We present to you one of Nollywood’s top male veterans, Chief Yemi Solade.
Charming crew met up with Chief Solade recently in a posh London apartment, whilst on a brief assignment as a brand Ambassador for Landmark Realty, Nigeria. In a very relaxed atmosphere, he talks passionately about his humble background, shares his love for Nollywood and his stance on Nigerian politics.
Good afternoon Chief Yemi Solade, nice meeting you again
Yes, good afternoon to you. Good we have the grace to have now met formally.
For the benefit of people that do not know the real you, could you introduce yourself to us please.
I am Olayemi Olufela Solade. I am a chief titleholder. I hold Agbaakin of Egbaland. I was born in Lagos, on January 31, 1960.
I attended St. Thomas Aquinas Catholic School and Birch Freeman High School, both in Surulere, and there after attended Tile Hill College in Coventry, but returned to Nigeria after I got admission into University of Ife (now Obafemi Awolowo University) where I studied Dramatic Arts for four years and bagged a degree. I served in Maiduguri for my NYSC. I bagged a second degree in International Relations, then I added another one in Sociology from the University of Leicester. My last degree was obtained in 1990, in Public Relations from Ahmadu Bello University.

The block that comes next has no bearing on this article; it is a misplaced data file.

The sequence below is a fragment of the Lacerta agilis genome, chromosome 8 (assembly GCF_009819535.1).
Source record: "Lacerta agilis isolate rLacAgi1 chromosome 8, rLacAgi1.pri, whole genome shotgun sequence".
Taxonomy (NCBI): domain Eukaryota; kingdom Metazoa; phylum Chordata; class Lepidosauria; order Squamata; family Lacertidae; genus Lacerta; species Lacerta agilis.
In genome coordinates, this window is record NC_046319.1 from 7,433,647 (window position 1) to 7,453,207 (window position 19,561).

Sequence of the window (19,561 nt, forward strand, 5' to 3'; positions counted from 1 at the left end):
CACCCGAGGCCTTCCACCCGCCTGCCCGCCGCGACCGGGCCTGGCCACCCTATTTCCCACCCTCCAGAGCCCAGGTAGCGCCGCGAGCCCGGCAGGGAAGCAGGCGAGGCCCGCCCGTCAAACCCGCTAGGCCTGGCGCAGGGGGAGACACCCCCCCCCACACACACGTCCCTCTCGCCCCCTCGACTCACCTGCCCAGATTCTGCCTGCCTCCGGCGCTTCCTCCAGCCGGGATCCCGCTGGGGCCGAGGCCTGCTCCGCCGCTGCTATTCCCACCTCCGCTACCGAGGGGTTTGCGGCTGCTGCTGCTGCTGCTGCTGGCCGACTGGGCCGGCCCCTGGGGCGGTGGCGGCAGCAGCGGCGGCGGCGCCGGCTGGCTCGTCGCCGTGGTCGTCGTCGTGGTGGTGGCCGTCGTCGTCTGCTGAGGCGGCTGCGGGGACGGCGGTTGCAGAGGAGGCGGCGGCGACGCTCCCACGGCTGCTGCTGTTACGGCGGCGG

I also obtained a diploma in Theology from the Redeem Christian Church of God, I majored in Christology – which is the study of Christ Jesus, in 1994. I am an actor – I majored in television film directing and I am currently the actor of the year in Nigeria. I am the pioneering President of my professional body in ‘Theatre Arts and Motion Pictures Producers Association of Nigeria’ (TAMPAN), succeeded by Dele Odule, and now Bolaji Amusan (aka Mr. Latin). I have been practising acting for 42 years since 1977.
Has acting always been what you wanted to do from childhood?
I always knew entertainment was for me, so I started off as a dancer. I was the first national disco champion of Nigeria in 1978. I was an African dance king as well; I became number five in the world. In those days no parent would encourage their child to go into acting, so the dancing to them was like ‘well this kid is just having fun’, but then that was how I got a passion for entertainment. Drama for me was more or less a happenstance. Festac 77′ was around the corner and I was privileged to partake in Festac ’77. I later went on to train formally and obtained a degree in Drama, so that should tell anyone that I am well-grounded in what I practice today.
Find complete interview in Charming Magazine Issue 5.